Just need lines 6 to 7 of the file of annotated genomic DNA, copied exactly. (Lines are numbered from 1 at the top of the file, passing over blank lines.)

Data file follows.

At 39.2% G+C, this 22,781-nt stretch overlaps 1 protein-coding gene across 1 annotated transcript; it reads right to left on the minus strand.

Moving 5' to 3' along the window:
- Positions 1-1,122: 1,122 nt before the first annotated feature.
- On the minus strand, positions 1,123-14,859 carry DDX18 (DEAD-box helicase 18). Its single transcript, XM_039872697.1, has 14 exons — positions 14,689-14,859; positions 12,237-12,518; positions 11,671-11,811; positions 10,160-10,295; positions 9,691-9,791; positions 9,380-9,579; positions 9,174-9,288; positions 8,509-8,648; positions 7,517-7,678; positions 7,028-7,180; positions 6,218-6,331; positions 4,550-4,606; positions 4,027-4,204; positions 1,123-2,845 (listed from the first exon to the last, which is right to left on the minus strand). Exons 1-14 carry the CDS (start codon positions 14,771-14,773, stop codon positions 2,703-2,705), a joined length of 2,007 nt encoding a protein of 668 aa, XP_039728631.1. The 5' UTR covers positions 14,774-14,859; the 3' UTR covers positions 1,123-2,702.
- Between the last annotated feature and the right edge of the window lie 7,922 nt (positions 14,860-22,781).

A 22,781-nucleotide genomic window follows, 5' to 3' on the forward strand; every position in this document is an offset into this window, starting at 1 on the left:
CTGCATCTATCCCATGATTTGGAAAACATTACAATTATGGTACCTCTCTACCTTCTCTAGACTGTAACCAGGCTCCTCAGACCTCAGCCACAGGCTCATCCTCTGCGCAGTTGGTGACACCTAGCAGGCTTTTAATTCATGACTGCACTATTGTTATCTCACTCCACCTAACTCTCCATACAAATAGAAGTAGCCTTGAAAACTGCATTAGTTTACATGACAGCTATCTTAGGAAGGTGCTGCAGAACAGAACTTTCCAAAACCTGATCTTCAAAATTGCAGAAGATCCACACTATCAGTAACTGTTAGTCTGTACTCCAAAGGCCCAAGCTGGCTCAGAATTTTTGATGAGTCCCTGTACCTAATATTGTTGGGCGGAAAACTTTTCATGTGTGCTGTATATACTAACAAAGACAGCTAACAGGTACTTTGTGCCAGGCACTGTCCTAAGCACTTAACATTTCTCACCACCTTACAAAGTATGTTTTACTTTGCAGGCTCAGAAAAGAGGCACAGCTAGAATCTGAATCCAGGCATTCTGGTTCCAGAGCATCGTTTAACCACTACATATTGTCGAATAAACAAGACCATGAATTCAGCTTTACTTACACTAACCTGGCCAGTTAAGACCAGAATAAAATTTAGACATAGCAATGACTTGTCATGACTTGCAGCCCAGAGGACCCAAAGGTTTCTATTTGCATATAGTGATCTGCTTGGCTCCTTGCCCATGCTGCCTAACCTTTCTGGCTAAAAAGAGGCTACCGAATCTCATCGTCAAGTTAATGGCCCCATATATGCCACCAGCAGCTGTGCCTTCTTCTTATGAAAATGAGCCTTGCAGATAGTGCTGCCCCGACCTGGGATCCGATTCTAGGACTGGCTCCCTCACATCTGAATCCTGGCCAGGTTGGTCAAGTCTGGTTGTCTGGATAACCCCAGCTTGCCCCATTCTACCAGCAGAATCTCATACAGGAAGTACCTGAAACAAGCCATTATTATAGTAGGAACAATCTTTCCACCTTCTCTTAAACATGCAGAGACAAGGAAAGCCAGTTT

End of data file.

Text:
A 22,781-nucleotide genomic window follows, 5' to 3' on the forward strand; every position in this document is an offset into this window, starting at 1 on the left:
CTGCATCTATCCCATGATTTGGAAAACATTACAATTATGGTACCTCTCTACCTTCTCTAGACTGTAACCAGGCTCCTCAGACCTCAGCCACAGGCTCATCCTCTGCGCAGTTGGTGACACCTAGCAGGCTTTTAATTCATGACTGCACTATTGTTATCTCACTCCACCTAACTCTCCATACAAATAGAAGTAGCCTTGAAAACTGCATTAGTTTACATGACAGCTATCTTAGGAAGGTGCTGCAGAACAGAACTTTCCAAAACCTGATCTTCAAAATTGCAGAAGATCCACACTATCAGTAACTGTTAGTCTGTACTCCAAAGGCCCAAGCTGGCTCAGAATTTTTGATGAGTCCCTGTACCTAATATTGTTGGGCGGAAAACTTTTCATGTGTGCTGTATATACTAACAAAGACAGCTAACAGGTACTTTGTGCCAGGCACTGTCCTAAGCACTTAACATTTCTCACCACCTTACAAAGTATGTTTTACTTTGCAGGCTCAGAAAAGAGGCACAGCTAGAATCTGAATCCAGGCATTCTGGTTCCAGAGCATCGTTTAACCACTACATATTGTCGAATAAACAAGACCATGAATTCAGCTTTACTTACACTAACCTGGCCAGTTAAGACCAGAATAAAATTTAGACATAGCAATGACTTGTCATGACTTGCAGCCCAGAGGACCCAAAGGTTTCTATTTGCATATAGTGATCTGCTTGGCTCCTTGCCCATGCTGCCTAACCTTTCTGGCTAAAAAGAGGCTACCGAATCTCATCGTCAAGTTAATGGCCCCATATATGCCACCAGCAGCTGTGCCTTCTTCTTATGAAAATGAGCCTTGCAGATAGTGCTGCCCCGACCTGGGATCCGATTCTAGGACTGGCTCCCTCACATCTGAATCCTGGCCAGGTTGGTCAAGTCTGGTTGTCTGGATAACCCCAGCTTGCCCCATTCTACCAGCAGAATCTCATACAGGAAGTACCTGAAACAAGCCATTATTATAGTAGGAACAATCTTTCCACCTTCTCTTAAACATGCAGAGACAAGGAAAGCCAGTTT